I’m a smart girl.
I could read unassisted by the time I was 4. I was often asked to read to my kindergarten class–I was the classroom “rock star.”
I was placed in the Academically Gifted program in my elementary school by third grade.
|Photographic evidence of precociousness, Example One.|
I excelled at math, science, spelling, reading, and just about anything else you put in front of me.
I graduated in the top 10 of my high school class. I was on the honor roll all 4 years of high school, I was in Teacher Cadet, I was a member of the National Honor Society. I received scholarships for my talents in cheerleading and writing. I got a relatively high score on my SATs, passed AP English and History with high A’s.
|Purple tassel = Teacher Cadet. Gold tassel = Top 10 of Class of 1999|
I went to college. I applied to and was accepted to Appalachian State University.
|♥ Go ‘Neers! ♥|
I also applied to and was accepted to Appalachian’s off-beat, interdisciplinary honors program, Watauga College. I was a Watauga Leader in my sophomore year, working with Freshmen on their college credits, facilitating extracurricular activities to aid in their growth, and running our Wednesday group meetings (which could be anything from 3 hour discussions on the state of local farmers to poetry readings). I attended a writer’s conference in that same year with author/mentor, Orson Scott Card.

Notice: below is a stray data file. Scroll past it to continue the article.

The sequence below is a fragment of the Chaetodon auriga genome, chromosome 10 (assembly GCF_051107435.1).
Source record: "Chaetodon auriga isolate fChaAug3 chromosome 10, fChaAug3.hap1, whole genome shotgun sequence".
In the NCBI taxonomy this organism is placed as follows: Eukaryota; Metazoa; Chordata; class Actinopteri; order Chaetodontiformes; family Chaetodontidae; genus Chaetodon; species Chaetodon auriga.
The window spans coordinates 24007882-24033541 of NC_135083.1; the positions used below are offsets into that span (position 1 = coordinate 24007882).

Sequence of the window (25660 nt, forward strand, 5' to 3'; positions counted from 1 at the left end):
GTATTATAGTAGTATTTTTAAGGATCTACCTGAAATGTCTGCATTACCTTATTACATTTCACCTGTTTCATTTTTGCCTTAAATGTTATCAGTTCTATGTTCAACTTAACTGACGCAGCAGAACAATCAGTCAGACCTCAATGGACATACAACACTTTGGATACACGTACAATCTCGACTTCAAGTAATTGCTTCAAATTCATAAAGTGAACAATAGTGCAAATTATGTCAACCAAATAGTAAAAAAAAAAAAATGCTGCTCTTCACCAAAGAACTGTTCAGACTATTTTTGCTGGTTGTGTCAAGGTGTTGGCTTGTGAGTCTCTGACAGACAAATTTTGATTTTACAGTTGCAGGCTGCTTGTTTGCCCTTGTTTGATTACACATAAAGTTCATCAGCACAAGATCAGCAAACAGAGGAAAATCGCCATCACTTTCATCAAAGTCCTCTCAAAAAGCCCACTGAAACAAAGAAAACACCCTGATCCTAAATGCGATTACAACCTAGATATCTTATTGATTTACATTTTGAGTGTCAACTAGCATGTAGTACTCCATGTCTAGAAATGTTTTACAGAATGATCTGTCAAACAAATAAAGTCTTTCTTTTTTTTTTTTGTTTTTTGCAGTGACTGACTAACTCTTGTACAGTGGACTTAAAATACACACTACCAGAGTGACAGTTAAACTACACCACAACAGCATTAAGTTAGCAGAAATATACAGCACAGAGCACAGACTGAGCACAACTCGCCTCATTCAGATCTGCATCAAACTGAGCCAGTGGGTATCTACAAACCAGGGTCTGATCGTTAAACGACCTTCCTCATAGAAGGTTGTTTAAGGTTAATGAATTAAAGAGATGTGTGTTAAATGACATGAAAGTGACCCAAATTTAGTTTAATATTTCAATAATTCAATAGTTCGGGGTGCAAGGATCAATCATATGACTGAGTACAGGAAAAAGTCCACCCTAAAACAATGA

I graduated from Appalachian State University with a bachelor’s degree in Journalism.
|Proof. Further proof: I was smart enough to Photoshop out my last name. Go me!|
I’m a reader.
I’m a writer.
I’m (mostly) socially aware.
I use big words like obsequious, acrimony, and ruminate. (My SAT Prep teacher would be so proud.)
So, the above-outlined individual–the one who graduated from college and uses big words–would be smart enough to re-apply sunscreen every hour for the 8-hour duration of her beach stay yesterday, right?